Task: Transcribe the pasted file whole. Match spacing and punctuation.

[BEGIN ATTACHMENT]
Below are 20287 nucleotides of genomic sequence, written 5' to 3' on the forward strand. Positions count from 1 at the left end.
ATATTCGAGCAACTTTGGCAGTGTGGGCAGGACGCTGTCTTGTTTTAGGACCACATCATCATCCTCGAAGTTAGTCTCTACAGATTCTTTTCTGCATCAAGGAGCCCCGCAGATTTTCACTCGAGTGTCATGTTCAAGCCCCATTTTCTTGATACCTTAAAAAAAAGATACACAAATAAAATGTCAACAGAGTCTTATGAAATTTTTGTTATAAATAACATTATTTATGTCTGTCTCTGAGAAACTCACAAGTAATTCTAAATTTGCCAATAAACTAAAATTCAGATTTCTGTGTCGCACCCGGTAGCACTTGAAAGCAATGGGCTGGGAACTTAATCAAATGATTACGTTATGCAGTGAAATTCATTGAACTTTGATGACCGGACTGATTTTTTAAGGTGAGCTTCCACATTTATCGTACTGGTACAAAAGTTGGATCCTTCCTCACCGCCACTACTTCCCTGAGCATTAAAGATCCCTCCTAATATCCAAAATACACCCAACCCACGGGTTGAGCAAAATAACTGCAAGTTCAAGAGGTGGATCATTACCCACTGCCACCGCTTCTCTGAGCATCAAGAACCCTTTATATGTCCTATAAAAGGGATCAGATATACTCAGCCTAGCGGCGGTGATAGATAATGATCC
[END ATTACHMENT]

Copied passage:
Below are 20287 nucleotides of genomic sequence, written 5' to 3' on the forward strand. Positions count from 1 at the left end.
ATATTCGAGCAACTTTGGCAGTGTGGGCAGGACGCTGTCTTGTTTTAGGACCACATCATCATCCTCGAAGTTAGTCTCTACAGATTCTTTTCTGCATCAAGGAGCCCCGCAGATTTTCACTCGAGTGTCATGTTCAAGCCCCATTTTCTTGATACCTTAAAAAAAAGATACACAAATAAAATGTCAACAGAGTCTTATGAAATTTTTGTTATAAATAACATTATTTATGTCTGTCTCTGAGAAACTCACAAGTAATTCTAAATTTGCCAATAAACTAAAATTCAGATTTCTGTGTCGCACCCGGTAGCACTTGAAAGCAATGGGCTGGGAACTTAATCAAATGATTACGTTATGCAGTGAAATTCATTGAACTTTGATGACCGGACTGATTTTTTAAGGTGAGCTTCCACATTTATCGTACTGGTACAAAAGTTGGATCCTTCCTCACCGCCACTACTTCCCTGAGCATTAAAGATCCCTCCTAATATCCAAAATACACCCAACCCACGGGTTGAGCAAAATAACTGCAAGTTCAAGAGGTGGATCATTACCCACTGCCACCGCTTCTCTGAGCATCAAGAACCCTTTATATGTCCTATAAAAGGGATCAGATATACTCAGCCTAGCGGCGGTGATAGATAATGATCC